African violets will always remind me of Mama. She loved them. She loved growing them…along with her peonies, daylilies, daisies, roses, their large vegetable garden and several varieties of fruit trees. She loved taking a “cutting” (a leaf at the steam) and creating a whole new plant – or propagating them. Mama never took a botany class or a horticulture class, but she grew up on a farm in Mississippi. Maybe that explains her amazing touch and love of all growing things.

The first time Mama started growing african violets, that I recall, was after Daddy retired and she and Daddy moved to Mississippi. There, they built a new house in the country, next door to my sister’s house on the hill. There was a large laundry room with a nice sunny window and that’s where the african violets lived. All colors and varieties lived happily side by side and thrived. Mama would mix up the special blue food for the violets, which she kept in a gallon milk container beneath the cabinet, and would feed the beautiful african violets regularly with it. I don’t know how she knew what to do, but she did.

Years ago, I grew these two small african violets. They were potted in the tiniest little green plastic pots and were beautiful. Totally different but each one exquisite. One had dark purple blooms and the other one white lacy blooms edged in purple. I sighed and shuddered at my next thought – I was afraid I’d kill them.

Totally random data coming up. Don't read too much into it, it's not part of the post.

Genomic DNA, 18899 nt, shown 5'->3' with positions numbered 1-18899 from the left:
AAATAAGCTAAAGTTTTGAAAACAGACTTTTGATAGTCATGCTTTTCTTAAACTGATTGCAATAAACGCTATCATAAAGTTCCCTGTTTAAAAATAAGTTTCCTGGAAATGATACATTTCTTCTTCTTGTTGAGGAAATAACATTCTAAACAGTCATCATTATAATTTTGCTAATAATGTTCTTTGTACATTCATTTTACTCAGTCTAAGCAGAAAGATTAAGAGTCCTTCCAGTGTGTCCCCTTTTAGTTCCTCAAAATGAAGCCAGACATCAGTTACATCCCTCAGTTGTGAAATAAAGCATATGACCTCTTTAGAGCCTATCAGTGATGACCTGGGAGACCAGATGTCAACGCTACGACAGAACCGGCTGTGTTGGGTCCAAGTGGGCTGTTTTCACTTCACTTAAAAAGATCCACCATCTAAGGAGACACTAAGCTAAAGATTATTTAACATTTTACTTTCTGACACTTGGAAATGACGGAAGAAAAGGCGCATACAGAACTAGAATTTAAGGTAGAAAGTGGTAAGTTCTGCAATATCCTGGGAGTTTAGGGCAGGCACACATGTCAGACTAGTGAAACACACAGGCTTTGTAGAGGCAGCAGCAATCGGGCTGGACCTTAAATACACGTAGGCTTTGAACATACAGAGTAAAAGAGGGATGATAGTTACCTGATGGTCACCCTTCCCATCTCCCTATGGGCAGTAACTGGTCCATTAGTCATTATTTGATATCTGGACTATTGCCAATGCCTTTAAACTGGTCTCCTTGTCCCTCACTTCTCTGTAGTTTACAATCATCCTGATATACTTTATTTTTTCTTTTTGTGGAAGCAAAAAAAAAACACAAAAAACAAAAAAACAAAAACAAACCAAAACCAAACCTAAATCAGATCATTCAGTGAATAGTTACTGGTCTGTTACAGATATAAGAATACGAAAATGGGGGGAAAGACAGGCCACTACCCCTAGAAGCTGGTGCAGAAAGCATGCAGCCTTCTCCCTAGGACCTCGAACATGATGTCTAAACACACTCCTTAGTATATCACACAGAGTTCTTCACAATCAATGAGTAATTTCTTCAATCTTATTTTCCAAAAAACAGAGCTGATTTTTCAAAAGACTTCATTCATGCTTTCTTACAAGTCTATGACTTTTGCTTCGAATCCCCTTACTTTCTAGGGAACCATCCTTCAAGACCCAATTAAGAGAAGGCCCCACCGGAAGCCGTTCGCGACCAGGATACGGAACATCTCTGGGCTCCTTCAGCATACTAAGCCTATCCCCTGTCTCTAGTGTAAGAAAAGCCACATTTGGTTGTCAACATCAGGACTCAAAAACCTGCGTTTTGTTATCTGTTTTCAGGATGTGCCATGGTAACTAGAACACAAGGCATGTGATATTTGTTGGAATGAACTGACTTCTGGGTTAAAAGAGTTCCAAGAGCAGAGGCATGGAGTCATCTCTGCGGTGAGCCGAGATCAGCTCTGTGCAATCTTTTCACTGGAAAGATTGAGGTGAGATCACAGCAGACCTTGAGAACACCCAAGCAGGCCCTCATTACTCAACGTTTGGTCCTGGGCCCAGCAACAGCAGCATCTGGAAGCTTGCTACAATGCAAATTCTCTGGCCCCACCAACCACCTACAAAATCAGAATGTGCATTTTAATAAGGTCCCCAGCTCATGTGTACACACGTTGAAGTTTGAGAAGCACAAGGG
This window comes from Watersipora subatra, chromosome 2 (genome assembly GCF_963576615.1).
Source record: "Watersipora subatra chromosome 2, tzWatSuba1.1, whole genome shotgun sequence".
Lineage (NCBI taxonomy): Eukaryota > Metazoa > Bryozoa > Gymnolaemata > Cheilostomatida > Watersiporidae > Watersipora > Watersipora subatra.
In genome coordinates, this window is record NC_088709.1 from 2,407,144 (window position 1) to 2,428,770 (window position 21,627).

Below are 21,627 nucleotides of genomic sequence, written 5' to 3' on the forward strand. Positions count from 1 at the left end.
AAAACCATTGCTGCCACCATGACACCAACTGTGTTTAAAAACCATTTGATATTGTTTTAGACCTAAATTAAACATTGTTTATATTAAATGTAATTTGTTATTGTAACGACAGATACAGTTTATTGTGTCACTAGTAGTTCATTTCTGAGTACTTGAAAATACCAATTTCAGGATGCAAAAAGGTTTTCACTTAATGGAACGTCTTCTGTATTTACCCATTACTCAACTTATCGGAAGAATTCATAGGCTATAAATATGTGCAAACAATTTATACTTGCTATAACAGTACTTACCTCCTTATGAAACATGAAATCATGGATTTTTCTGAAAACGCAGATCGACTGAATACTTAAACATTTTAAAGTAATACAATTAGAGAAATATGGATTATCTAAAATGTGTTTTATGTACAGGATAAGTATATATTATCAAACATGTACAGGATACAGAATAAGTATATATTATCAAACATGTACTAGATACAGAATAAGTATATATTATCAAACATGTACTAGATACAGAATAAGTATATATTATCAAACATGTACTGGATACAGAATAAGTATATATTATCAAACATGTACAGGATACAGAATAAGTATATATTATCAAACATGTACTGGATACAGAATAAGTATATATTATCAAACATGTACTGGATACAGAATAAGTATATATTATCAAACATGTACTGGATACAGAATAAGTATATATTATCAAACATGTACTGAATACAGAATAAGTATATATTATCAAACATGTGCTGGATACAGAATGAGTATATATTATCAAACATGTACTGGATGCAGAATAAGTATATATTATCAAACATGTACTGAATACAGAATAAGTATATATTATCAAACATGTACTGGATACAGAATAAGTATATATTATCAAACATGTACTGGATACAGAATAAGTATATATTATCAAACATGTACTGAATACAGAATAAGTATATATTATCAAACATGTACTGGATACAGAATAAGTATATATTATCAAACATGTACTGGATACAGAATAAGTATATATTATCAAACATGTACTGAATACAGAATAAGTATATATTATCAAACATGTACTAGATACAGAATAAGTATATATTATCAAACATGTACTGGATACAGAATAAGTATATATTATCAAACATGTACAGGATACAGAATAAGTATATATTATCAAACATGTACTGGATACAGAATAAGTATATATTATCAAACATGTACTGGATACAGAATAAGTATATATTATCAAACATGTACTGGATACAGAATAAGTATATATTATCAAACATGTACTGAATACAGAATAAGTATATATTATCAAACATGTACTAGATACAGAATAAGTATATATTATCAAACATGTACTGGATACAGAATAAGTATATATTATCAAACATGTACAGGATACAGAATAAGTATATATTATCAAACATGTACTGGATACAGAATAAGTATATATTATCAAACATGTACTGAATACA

I tried to remember just what Mama had done and then I googled african violets. Come to find out, even without Google, Mama had been right all along. African violets need to repotted right away in a special soil mixture just for african violets. I purchased the special soil and two larger pots made of a lovely green glazed pottery.

African violets don’t like to be too hot or too cold. Basically, they like the same temperatures that people do. They don’t like to be too dry to too wet. They don’t like water on their leaves! They need enough indirect light but not too much. Come to think of it, they’re just downright finicky, but they reward you for your effort with the most beautiful blossoms.

I’m beginning to wonder if maybe, just maybe, I have inherited a tiny speck of Mama’s african violet gene…


  1. FireLight

    These are beautiful. Maybe I should be courageous and just try one! The flower almost has an orchid like delicacy. Great pictures! My daughter-in-law — really just want to call her daughter — lives in Mississippi and loves her African violets. And I love your posts!

  2. Powell River Books

    Stopped by to say thank you for choosing to follow my blog about float cabin living. I'll read more of your posts to see what it is like up on a mountain in Oregon with a tree farmer. We harvest a lot of trees up our way and tree planters get things ready for future years. I'm not sure that we have anything like a tree farmer through. Most of the land belongs to the government and is leased. – Margy

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